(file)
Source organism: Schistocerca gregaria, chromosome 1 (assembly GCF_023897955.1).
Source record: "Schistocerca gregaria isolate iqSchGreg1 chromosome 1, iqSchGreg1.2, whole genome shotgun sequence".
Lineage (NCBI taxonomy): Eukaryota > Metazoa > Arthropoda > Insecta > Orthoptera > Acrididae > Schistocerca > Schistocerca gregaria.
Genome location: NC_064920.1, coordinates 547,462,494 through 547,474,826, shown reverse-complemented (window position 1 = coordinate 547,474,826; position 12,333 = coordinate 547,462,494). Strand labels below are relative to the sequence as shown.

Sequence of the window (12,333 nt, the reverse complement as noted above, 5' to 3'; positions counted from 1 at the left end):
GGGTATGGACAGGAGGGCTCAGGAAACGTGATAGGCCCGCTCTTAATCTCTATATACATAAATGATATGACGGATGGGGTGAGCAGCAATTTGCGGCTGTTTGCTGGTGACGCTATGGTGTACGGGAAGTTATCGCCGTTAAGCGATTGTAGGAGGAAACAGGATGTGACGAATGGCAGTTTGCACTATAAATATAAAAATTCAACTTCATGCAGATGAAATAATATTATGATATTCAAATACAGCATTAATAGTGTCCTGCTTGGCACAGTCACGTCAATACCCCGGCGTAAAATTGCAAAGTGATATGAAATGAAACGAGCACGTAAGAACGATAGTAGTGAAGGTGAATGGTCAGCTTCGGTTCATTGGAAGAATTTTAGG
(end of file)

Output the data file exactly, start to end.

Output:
Source organism: Schistocerca gregaria, chromosome 1 (assembly GCF_023897955.1).
Source record: "Schistocerca gregaria isolate iqSchGreg1 chromosome 1, iqSchGreg1.2, whole genome shotgun sequence".
Lineage (NCBI taxonomy): Eukaryota > Metazoa > Arthropoda > Insecta > Orthoptera > Acrididae > Schistocerca > Schistocerca gregaria.
Genome location: NC_064920.1, coordinates 547,462,494 through 547,474,826, shown reverse-complemented (window position 1 = coordinate 547,474,826; position 12,333 = coordinate 547,462,494). Strand labels below are relative to the sequence as shown.

Sequence of the window (12,333 nt, the reverse complement as noted above, 5' to 3'; positions counted from 1 at the left end):
GGGTATGGACAGGAGGGCTCAGGAAACGTGATAGGCCCGCTCTTAATCTCTATATACATAAATGATATGACGGATGGGGTGAGCAGCAATTTGCGGCTGTTTGCTGGTGACGCTATGGTGTACGGGAAGTTATCGCCGTTAAGCGATTGTAGGAGGAAACAGGATGTGACGAATGGCAGTTTGCACTATAAATATAAAAATTCAACTTCATGCAGATGAAATAATATTATGATATTCAAATACAGCATTAATAGTGTCCTGCTTGGCACAGTCACGTCAATACCCCGGCGTAAAATTGCAAAGTGATATGAAATGAAACGAGCACGTAAGAACGATAGTAGTGAAGGTGAATGGTCAGCTTCGGTTCATTGGAAGAATTTTAGG